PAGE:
Peer-to-peer feedback – a great idea in your curriculum

Peer-to-peer feedback – a great idea in your curriculum

Last modified: 06.09.2021

Peer-to-peer feedback is a learning activity where students – as the name suggests -give each other feedback. This activity can be utilized in many different ways and thus provides a lot of different didactic and pedagogical advantages. This article offers an overview of these advantages and you will be presented with a range of arguments and things to consider when applying peer-to-peer feedback as a study activity in your curriculum.  

Activated students

Peer-to-peer feedback must happen on a foundation of professional knowledge, and it is therefore necessary for the students to be well oriented in their curriculum. Thus, by asking the students to give peer-to-peer feedback on each other’s material, you activate them. Since the students experience a responsibility towards each other, the active role is motivating and the students experience a bigger insight into their learning goals, since they must know these to give the right feedback to other students. 

You sharpen the students´ PBL-competences 

By peer-to-peer feedback the students gain insight into both giving, receiving, and act on the given feedback and thus sharpen the PBL-competences in regards to developing knowledge in cooperation with others.  When the peer-to-peer feedback process is in action, the students are on their own for a while and therefore responsible for their own education. This develops their PBL-competences even more. The students are in a situation, where they must have a critical approach to, argument for their opinions of, and reflect upon, the curriculum. The students achieve a higher understanding of their curriculum and a deeper insight into their learning process.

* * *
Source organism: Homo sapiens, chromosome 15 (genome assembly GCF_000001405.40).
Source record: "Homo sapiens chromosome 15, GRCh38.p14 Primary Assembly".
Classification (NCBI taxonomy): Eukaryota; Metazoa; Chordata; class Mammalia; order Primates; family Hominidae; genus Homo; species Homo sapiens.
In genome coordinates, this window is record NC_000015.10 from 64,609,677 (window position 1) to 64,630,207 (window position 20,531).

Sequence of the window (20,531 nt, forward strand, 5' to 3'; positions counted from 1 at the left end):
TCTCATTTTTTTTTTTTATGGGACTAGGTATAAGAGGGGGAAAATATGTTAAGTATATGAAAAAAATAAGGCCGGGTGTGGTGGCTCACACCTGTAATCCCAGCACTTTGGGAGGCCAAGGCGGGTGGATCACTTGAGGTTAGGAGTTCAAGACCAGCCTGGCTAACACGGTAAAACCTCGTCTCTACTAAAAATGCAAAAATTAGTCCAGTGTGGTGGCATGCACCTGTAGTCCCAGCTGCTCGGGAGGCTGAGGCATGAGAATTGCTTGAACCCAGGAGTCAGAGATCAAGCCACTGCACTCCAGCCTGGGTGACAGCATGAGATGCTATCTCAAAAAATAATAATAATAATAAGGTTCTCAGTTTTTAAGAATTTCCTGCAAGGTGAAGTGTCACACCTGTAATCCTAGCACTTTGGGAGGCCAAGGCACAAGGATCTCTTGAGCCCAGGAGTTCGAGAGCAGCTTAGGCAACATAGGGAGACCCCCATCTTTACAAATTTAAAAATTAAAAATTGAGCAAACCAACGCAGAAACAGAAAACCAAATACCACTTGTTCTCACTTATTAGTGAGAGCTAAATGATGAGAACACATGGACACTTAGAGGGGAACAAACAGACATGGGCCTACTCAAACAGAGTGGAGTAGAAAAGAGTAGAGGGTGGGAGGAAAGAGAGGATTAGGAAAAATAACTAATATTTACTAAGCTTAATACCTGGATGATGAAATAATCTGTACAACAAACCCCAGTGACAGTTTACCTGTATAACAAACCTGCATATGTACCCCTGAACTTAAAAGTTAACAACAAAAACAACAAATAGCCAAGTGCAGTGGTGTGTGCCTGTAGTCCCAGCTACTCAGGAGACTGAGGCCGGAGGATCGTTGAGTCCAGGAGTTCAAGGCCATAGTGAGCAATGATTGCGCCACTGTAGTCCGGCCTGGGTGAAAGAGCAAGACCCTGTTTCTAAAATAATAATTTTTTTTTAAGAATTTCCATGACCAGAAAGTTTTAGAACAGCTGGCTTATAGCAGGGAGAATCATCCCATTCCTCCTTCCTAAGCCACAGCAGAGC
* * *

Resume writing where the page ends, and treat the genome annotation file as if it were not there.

You create a safe learning space 

When the students are tasked with giving feedback to each other it provides the pedagogical advantage that the students learns how to take advantage of each other in their studies. This study activity can therefore further a safe learning space which will benefit the students in the long run and not just during the feedback activity. 

You can support different activities 

Peer-to-peer feedback can happen in different ways. You can let the students preform peer-to-peer feedback in singles, in groups, as an active part of their lectures, or let it be an activity happening outside of the lectures. 

Peer-to-peer can happen by utilizing different learning technologies depending on which form for peer-to-peer feedback you wish to perform. The main rule is, that all learning technologies that have some sort of commentary function can be used. However, some technologies will be a better match, depending on the shape of the feedback activity. For example, Moodle and Peergrade gives the opportunity to plan an activity where the students can upload text files and afterwards be matched with other students, whereas Padlet is better suited for a fast paced activity where the students can give feedback in the form of a like-button or a commentary thread. 

A lot of advantages – but remember! 

Even though peer-to-peer feedback has a lot of advantages and can be utilized across educations and faculties, you should still give some thought to the students´ professional level and the timing of the semester. If the students have not yet achieved a higher understanding of the curriculum, it can be difficult and challenging for them to give feedback to others. You should therefore not initiate the activity until you are confident that the students have reached a level where they feel comfortable with the curriculum. 

You can always get help at CDUL 

If you wish to utilize peer-to-peer feedback as a learning activity in your curriculum, but are unsure how, please contact us at CDUL. Our two Digital Learning Consultants, Lisa  Klemm  and  Jonas Svenstrup Sterregaard  have held a webinar about peer-to-peer feedback, and you are very welcome to contact them directly.